Joseph Mallord William Turner

Dunblane Cathedral, the Nave, and the North Side

1834

View this artwork by appointment, at Tate Britain's Prints and Drawings Rooms

Artist
Joseph Mallord William Turner 1775–1851
Medium
Graphite on paper
Dimensions
Support: 113 x 190 mm
Collection
Tate
Acquisition
Accepted by the nation as part of the Turner Bequest 1856
Reference
D26367
Turner Bequest CCLXIX 57

Catalogue entry

Turner seems to have passed through Dunblane on his journey between Stirling and Callander, part of a larger tour of Scotland in 1834: See Tour of Scotland for Scott’s Prose Works 1834 Tour Introduction. Though his sequence of sketches of the city it is possible to trace Turner’s movements around Dunblane and on to village of Doune.1
Passing through the city he took the opportunity to make a quick, though systematic study of the cathedral ruins and their setting in the landscape, suggesting that, even if he had no final picture in mind, he certainly saw the potential for a view of Dunblane with the cathedral. The sequence begins on the present page with a close-up study of the cathedral shell from within and without. There are further close-up study on the reverse of this page, folio 57 verso (D26368), which also contains a view from a little to the north. Two further views from the north are on folio 58 (D26369). Turner then began a sequence of sketches showing the cathedral from the Allan Water to the south, folio 58 verso (D26371), before striking off to the west towards Doune where he made his first studies of the castle. One of these studies includes the cathedral in the background to the east: folio 59 (D26372).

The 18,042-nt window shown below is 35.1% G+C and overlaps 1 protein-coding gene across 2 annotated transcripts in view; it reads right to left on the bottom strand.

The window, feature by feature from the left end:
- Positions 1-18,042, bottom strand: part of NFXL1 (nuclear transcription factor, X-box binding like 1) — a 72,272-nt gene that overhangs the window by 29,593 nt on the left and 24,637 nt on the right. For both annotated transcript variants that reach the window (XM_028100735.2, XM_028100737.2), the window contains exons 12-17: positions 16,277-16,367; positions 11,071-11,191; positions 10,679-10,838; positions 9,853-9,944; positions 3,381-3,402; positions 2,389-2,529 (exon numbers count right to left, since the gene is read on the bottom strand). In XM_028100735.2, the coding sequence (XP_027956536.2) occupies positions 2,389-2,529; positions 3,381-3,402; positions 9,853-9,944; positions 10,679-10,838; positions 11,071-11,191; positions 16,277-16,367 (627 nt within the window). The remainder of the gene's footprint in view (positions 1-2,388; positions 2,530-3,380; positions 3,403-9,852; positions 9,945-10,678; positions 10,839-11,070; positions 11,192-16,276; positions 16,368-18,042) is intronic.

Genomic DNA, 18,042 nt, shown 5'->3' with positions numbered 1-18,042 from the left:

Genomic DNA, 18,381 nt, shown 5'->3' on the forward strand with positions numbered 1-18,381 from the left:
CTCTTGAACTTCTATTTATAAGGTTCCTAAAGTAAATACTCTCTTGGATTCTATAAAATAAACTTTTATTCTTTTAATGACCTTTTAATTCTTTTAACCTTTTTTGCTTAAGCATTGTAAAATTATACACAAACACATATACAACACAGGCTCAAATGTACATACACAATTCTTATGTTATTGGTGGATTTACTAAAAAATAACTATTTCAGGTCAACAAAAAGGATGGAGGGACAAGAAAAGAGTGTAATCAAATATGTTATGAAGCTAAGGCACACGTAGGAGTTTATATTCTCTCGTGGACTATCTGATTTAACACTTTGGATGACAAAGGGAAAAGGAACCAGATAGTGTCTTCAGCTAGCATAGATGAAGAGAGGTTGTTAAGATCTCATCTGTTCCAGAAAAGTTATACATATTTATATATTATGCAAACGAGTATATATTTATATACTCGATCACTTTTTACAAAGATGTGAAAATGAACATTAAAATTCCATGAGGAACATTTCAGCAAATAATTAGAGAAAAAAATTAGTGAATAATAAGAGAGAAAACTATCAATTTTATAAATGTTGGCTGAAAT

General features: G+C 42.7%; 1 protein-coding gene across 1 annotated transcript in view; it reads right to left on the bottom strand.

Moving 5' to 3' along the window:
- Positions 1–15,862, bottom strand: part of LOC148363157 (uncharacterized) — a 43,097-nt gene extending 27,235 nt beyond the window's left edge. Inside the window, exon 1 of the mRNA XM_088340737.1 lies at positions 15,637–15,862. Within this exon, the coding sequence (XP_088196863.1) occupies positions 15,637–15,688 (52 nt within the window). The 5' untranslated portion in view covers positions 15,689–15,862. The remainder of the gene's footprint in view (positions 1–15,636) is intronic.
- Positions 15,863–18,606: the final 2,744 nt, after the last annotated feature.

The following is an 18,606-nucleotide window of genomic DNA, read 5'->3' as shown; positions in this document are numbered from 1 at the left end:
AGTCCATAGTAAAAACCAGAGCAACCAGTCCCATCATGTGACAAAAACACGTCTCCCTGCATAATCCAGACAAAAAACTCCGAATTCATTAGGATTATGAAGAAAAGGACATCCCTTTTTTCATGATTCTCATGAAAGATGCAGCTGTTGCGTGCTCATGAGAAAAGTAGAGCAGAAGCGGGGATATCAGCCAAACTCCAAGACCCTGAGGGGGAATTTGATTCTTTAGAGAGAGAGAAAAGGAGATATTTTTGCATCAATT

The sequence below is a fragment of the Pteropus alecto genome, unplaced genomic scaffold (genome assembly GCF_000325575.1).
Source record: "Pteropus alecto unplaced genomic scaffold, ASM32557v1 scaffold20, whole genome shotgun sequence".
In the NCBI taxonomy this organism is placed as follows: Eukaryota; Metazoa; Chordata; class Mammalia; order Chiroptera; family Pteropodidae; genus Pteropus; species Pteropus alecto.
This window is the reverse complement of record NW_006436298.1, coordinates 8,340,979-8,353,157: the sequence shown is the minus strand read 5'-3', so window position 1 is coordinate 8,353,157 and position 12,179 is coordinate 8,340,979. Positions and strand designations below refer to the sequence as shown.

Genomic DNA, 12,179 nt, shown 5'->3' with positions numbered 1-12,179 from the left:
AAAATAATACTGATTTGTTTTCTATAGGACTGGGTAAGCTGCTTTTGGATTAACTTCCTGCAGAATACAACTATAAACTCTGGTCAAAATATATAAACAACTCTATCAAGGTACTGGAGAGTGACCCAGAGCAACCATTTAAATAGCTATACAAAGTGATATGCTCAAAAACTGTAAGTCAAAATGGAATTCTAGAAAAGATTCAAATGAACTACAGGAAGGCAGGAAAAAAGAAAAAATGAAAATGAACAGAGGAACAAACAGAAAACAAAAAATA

The present sketch, drawn across the inside half of the page, is a view towards the west end of the nave from inside the cathedral. The building was a victim of the Reformation and while the choir remained in use the rest was neglected and the roof of the nave collapsed.2 At the bottom of the sketch are some faintly drawn squares, presumably depicting pieces of fallen masonry. The former splendour of the thirteenth-century cathedral is captured however by the dramatic perspective of Turner’s sketch and his details of the stonework on the columns and arches and the trace-work of the west window. From this viewpoint Turner could only include four of the six arches so he inscribed the number ‘6’ next to the first arch to the left of window to remind him of the total number.

Thomas Ardill
October 2010

1
First identified by Henry J. Crawford 1939, vol.3, part 2, pp.70–72.
2
The cathedral was restored in the late nineteenth century.

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